Mexican Cocaine Kingpin Says U.S. Authorities Helped Protect His Drug Cartel

04/08/2011 19:45

CHICAGO – A Mexican man charged with smuggling tons of cocaine into the United States told a federal judge in Chicago that U.S. authorities protected his outfit, the powerful Sinaloa cartel, in exchange for information on rival gangs.

The defendant, Jesus Vicente Zambada Niebla, is the son of Ismael “El Mayo” Zambada, reputed right-hand man of Sinaloa cartel boss Joaquin “El Chapo” Guzman, and played an important role in the organization until his March 2009 arrest in Mexico City.

Zambada Niebla was extradited to the United States in 2010 and will go on trial this week in Chicago.

In legal pleadings submitted to U.S. District Judge Ruben Castillo, Zambada Niebla said the collaboration between the Sinaloa cartel and U.S. law enforcement arose from the 1995 drug indictment of Mexican attorney Humberto Loya Castro, “a close confidante” of Chapo Guzman.

Loya subsequently became a U.S. government informant, according to the pleading.

“Sometime prior to 2004 ... the United States government entered into an agreement with Loya and the leadership of the Sinaloa Cartel, including Mayo and Chapo,” the document says. “Under that agreement, the Sinaloa Cartel, through Loya, was to provide information accumulated by Mayo, Chapo, and others, against rival Mexican Drug Trafficking Organizations” to U.S. authorities.

“In return, the United States government agreed to dismiss the prosecution of the pending case against Loya, not to interfere with his drug trafficking activities and those of the Sinaloa Cartel, to not actively prosecute him, Chapo, Mayo, and the leadership of the Sinaloa Cartel, and to not apprehend them,” the pleading claims.

Just hours before his March 2009 arrest, Zambada Niebla said, he met at a Mexico City hotel with U.S. agents who assured him the arrangement was still in effect, but that he would start communicating directly with the Drug Enforcement Administration, rather than through Loya.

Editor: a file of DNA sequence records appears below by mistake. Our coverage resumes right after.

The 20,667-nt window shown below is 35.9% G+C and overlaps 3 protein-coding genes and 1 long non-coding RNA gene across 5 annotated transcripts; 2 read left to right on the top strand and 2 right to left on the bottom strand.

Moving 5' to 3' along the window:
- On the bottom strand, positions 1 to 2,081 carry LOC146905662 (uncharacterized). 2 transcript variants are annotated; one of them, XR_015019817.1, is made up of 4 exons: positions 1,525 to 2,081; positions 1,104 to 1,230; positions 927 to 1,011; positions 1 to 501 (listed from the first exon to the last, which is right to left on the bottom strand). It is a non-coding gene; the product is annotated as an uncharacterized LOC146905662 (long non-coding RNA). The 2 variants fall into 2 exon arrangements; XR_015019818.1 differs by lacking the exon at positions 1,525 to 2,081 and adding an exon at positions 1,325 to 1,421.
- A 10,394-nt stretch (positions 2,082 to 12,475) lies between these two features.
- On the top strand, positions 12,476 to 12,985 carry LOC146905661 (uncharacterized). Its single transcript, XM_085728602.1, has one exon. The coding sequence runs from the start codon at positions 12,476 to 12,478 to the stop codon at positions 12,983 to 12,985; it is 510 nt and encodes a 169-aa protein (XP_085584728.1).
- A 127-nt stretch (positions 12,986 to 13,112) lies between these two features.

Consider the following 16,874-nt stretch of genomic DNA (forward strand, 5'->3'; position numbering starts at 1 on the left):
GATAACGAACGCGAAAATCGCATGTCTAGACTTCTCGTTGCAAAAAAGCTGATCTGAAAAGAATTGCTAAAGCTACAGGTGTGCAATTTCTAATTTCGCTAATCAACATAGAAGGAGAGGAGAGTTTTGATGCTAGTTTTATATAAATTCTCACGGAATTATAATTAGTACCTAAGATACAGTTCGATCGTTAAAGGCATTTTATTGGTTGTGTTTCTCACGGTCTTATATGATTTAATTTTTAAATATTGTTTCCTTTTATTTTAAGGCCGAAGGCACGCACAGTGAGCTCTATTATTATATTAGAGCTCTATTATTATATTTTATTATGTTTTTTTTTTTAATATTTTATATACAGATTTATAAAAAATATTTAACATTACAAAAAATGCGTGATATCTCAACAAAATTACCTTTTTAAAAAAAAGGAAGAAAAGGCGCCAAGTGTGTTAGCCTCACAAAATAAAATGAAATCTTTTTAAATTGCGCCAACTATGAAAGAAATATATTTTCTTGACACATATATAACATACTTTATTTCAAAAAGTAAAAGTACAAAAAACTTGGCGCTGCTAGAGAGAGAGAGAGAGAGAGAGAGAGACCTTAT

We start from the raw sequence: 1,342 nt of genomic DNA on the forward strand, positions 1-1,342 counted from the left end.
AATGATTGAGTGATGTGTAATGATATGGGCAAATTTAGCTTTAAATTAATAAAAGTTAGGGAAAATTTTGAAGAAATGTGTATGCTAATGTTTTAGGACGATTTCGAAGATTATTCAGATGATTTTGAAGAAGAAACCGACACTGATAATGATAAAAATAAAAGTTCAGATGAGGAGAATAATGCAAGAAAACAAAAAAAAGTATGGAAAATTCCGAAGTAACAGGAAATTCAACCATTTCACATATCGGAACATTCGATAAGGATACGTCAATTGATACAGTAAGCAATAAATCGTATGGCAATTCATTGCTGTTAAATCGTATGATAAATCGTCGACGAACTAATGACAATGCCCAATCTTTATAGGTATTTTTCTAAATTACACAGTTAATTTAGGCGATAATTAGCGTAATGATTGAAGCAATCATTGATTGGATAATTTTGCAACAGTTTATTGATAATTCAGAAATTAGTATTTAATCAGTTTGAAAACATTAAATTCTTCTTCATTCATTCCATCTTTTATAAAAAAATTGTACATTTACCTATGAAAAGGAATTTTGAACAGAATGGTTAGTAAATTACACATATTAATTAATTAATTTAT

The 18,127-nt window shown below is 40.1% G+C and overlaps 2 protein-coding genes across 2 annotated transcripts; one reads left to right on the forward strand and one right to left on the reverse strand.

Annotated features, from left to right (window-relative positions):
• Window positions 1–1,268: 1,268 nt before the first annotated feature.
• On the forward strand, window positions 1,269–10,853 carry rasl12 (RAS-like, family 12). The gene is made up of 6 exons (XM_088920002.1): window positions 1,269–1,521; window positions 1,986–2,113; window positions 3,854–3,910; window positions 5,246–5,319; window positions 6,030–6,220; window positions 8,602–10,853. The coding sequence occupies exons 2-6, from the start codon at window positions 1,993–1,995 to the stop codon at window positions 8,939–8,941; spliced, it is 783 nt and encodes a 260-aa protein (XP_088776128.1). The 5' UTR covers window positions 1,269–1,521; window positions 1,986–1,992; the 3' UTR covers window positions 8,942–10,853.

The deal stipulated that Sinaloa bosses would be “informed by agents of the DEA through Loya that United States government agents and/or Mexican authorities were conducting investigations near the home territories of cartel leaders so that the cartel leaders could take appropriate actions to evade investigators,” the pleading says.

U.S. officials also pledged, according to Zambada Niebla, not to “share any of the information they had about the Sinaloa Cartel and/or the leadership of the Sinaloa Cartel with the Mexican government.”

Federal prosecutors responded to the pleading by asking the judge to order Zambada Niebla to produce “evidence that a specific American official or officials with actual or apparent authority expressly authorized” him to import cocaine and heroin into the United States or assured him “that these acts were not criminal.”

The indictment accuses of Zambada Niebla of coordinating the import of “multi-ton quantities of cocaine ... using various means, including but not limited to, Boeing 747 cargo aircraft, private aircraft ... buses, rail cars, tractor-trailers, and automobiles.” EFE

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